- The Washington Times - Wednesday, April 15, 2009

WASHINGTON (AP) - The Justice Department has reined in electronic surveillance by the National Security Agency after finding the agency had improperly accessed American phone calls and e-mails.

The problems were discovered during a review of the intelligence activities, the Justice Department said in a statement Wednesday night.

The New York Times, which first reported the matter on its Web site, said the NSA had been improperly intercepting communications by Americans.

In its statement, the Justice Department said it has taken “comprehensive steps to correct the situation and bring the program into compliance.”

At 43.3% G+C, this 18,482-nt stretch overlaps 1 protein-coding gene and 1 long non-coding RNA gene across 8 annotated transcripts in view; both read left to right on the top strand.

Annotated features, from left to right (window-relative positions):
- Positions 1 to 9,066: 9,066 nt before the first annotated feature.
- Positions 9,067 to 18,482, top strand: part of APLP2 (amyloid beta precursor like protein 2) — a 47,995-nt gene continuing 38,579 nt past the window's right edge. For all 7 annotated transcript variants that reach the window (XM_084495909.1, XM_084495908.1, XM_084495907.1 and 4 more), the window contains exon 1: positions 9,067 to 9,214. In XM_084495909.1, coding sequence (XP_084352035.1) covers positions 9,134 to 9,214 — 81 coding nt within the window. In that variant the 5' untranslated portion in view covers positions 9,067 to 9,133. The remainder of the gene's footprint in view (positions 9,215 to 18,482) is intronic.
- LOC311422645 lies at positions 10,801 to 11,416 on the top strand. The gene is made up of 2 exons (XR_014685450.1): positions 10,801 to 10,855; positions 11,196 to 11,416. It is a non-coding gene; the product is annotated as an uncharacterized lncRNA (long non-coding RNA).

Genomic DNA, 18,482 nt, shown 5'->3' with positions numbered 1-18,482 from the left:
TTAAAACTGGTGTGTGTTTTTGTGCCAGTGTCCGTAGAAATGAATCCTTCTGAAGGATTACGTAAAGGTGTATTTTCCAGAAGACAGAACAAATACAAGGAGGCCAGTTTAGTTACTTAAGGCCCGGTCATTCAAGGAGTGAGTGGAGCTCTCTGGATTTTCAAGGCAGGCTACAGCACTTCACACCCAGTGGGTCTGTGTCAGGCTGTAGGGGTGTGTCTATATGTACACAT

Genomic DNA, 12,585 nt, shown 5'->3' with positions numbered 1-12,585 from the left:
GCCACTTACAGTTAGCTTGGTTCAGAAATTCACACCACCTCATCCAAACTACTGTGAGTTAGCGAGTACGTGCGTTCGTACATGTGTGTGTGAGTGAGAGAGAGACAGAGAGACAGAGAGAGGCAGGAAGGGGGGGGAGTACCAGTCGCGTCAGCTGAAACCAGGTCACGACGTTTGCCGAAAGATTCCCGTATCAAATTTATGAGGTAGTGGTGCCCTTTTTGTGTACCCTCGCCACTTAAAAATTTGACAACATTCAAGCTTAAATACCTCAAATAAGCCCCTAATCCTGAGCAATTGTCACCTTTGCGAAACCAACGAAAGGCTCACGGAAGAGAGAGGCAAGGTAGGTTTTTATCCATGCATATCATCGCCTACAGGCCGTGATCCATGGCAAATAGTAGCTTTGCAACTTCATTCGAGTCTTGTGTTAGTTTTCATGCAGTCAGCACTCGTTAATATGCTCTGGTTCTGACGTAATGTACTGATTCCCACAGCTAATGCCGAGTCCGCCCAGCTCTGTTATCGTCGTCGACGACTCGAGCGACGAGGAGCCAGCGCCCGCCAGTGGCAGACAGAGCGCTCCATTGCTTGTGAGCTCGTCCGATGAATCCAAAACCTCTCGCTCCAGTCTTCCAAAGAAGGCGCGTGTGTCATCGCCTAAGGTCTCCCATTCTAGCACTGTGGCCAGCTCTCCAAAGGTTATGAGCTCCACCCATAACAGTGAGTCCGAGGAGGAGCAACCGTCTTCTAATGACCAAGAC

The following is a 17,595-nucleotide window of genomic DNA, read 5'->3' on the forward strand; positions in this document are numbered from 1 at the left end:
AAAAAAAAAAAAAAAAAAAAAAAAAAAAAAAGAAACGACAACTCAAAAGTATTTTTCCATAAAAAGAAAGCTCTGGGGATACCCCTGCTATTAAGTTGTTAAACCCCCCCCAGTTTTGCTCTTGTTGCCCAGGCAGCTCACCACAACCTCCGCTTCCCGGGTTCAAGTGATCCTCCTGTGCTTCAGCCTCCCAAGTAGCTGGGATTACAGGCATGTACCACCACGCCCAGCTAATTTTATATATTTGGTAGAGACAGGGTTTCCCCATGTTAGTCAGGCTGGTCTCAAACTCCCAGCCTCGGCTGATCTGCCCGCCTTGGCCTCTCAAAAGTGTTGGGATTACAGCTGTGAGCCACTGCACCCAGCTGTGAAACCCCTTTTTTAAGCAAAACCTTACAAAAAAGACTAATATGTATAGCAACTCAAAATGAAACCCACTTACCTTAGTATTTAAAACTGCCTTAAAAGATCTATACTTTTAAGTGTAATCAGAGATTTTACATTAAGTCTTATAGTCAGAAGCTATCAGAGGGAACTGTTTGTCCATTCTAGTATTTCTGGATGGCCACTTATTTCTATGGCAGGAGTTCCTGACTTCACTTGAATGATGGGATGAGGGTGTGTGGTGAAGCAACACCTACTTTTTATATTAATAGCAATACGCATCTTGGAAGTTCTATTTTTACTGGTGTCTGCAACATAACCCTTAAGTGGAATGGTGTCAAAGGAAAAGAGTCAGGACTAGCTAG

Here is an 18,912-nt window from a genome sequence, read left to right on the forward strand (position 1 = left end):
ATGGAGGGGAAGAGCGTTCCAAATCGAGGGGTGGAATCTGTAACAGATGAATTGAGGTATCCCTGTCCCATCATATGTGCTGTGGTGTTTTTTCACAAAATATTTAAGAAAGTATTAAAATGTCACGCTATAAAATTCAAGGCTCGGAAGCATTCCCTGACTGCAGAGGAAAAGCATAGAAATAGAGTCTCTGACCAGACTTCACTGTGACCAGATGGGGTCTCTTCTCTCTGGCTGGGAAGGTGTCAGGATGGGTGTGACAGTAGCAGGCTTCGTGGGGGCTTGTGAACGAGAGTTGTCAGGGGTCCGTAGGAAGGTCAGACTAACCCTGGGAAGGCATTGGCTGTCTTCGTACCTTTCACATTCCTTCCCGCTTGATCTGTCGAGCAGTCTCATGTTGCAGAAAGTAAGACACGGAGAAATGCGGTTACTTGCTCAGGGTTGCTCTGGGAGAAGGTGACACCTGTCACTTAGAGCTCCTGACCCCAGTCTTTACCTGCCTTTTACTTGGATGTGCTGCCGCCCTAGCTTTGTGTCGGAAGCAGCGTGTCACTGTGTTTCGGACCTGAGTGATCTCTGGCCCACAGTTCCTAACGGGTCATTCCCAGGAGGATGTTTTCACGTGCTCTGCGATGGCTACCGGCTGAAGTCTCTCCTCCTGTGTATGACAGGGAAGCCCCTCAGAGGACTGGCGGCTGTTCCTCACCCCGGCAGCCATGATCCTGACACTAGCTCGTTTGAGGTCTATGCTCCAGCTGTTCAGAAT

The Justice Department did not elaborate on what problems it found.

Once corrective measures were taken, Attorney General Eric Holder sought authorization for renewing the surveillance program, officials said.

Government officials have also briefed lawmakers on the issue.

Domestic eavesdropping has been a contentious issue since 2005, when the Times revealed that for years following the Sept. 11, 2001, terrorist attacks, the NSA intercepted international phone conversations and e-mails involving U.S. citizens without a warrant.

That program ended in 2007, and the following year Congress passed legislation requiring the NSA to get court approval to monitor the purely domestic communications of Americans who came under suspicion.

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